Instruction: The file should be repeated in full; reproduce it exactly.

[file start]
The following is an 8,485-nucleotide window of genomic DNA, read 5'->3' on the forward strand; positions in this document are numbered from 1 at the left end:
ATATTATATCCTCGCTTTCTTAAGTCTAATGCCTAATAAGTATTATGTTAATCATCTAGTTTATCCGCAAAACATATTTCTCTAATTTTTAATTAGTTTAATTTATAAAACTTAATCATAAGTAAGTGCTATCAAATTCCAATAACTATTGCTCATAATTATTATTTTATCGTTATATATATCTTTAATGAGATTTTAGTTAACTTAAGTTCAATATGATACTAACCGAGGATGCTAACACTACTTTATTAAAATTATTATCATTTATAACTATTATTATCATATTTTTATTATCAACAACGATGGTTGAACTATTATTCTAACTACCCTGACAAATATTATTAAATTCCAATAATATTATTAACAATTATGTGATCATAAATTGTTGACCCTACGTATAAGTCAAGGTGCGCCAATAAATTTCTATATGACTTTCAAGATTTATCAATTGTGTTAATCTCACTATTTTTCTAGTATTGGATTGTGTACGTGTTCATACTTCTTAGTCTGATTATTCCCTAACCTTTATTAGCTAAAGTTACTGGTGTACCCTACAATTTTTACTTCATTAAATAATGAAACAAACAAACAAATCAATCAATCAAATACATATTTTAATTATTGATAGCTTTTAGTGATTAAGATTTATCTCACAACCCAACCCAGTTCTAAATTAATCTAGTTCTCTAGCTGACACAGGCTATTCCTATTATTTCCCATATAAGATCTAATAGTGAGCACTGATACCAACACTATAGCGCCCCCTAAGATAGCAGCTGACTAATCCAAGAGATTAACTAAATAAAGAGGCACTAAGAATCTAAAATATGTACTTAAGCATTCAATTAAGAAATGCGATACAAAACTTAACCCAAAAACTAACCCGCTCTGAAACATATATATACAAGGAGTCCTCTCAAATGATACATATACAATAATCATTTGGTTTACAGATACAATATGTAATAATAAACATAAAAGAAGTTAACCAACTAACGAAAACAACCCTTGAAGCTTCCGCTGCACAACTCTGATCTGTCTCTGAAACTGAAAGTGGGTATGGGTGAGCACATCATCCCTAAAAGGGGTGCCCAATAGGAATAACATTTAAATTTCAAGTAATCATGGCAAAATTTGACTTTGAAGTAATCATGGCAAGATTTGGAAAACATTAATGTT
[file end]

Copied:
The following is an 8,485-nucleotide window of genomic DNA, read 5'->3' on the forward strand; positions in this document are numbered from 1 at the left end:
ATATTATATCCTCGCTTTCTTAAGTCTAATGCCTAATAAGTATTATGTTAATCATCTAGTTTATCCGCAAAACATATTTCTCTAATTTTTAATTAGTTTAATTTATAAAACTTAATCATAAGTAAGTGCTATCAAATTCCAATAACTATTGCTCATAATTATTATTTTATCGTTATATATATCTTTAATGAGATTTTAGTTAACTTAAGTTCAATATGATACTAACCGAGGATGCTAACACTACTTTATTAAAATTATTATCATTTATAACTATTATTATCATATTTTTATTATCAACAACGATGGTTGAACTATTATTCTAACTACCCTGACAAATATTATTAAATTCCAATAATATTATTAACAATTATGTGATCATAAATTGTTGACCCTACGTATAAGTCAAGGTGCGCCAATAAATTTCTATATGACTTTCAAGATTTATCAATTGTGTTAATCTCACTATTTTTCTAGTATTGGATTGTGTACGTGTTCATACTTCTTAGTCTGATTATTCCCTAACCTTTATTAGCTAAAGTTACTGGTGTACCCTACAATTTTTACTTCATTAAATAATGAAACAAACAAACAAATCAATCAATCAAATACATATTTTAATTATTGATAGCTTTTAGTGATTAAGATTTATCTCACAACCCAACCCAGTTCTAAATTAATCTAGTTCTCTAGCTGACACAGGCTATTCCTATTATTTCCCATATAAGATCTAATAGTGAGCACTGATACCAACACTATAGCGCCCCCTAAGATAGCAGCTGACTAATCCAAGAGATTAACTAAATAAAGAGGCACTAAGAATCTAAAATATGTACTTAAGCATTCAATTAAGAAATGCGATACAAAACTTAACCCAAAAACTAACCCGCTCTGAAACATATATATACAAGGAGTCCTCTCAAATGATACATATACAATAATCATTTGGTTTACAGATACAATATGTAATAATAAACATAAAAGAAGTTAACCAACTAACGAAAACAACCCTTGAAGCTTCCGCTGCACAACTCTGATCTGTCTCTGAAACTGAAAGTGGGTATGGGTGAGCACATCATCCCTAAAAGGGGTGCCCAATAGGAATAACATTTAAATTTCAAGTAATCATGGCAAAATTTGACTTTGAAGTAATCATGGCAAGATTTGGAAAACATTAATGTT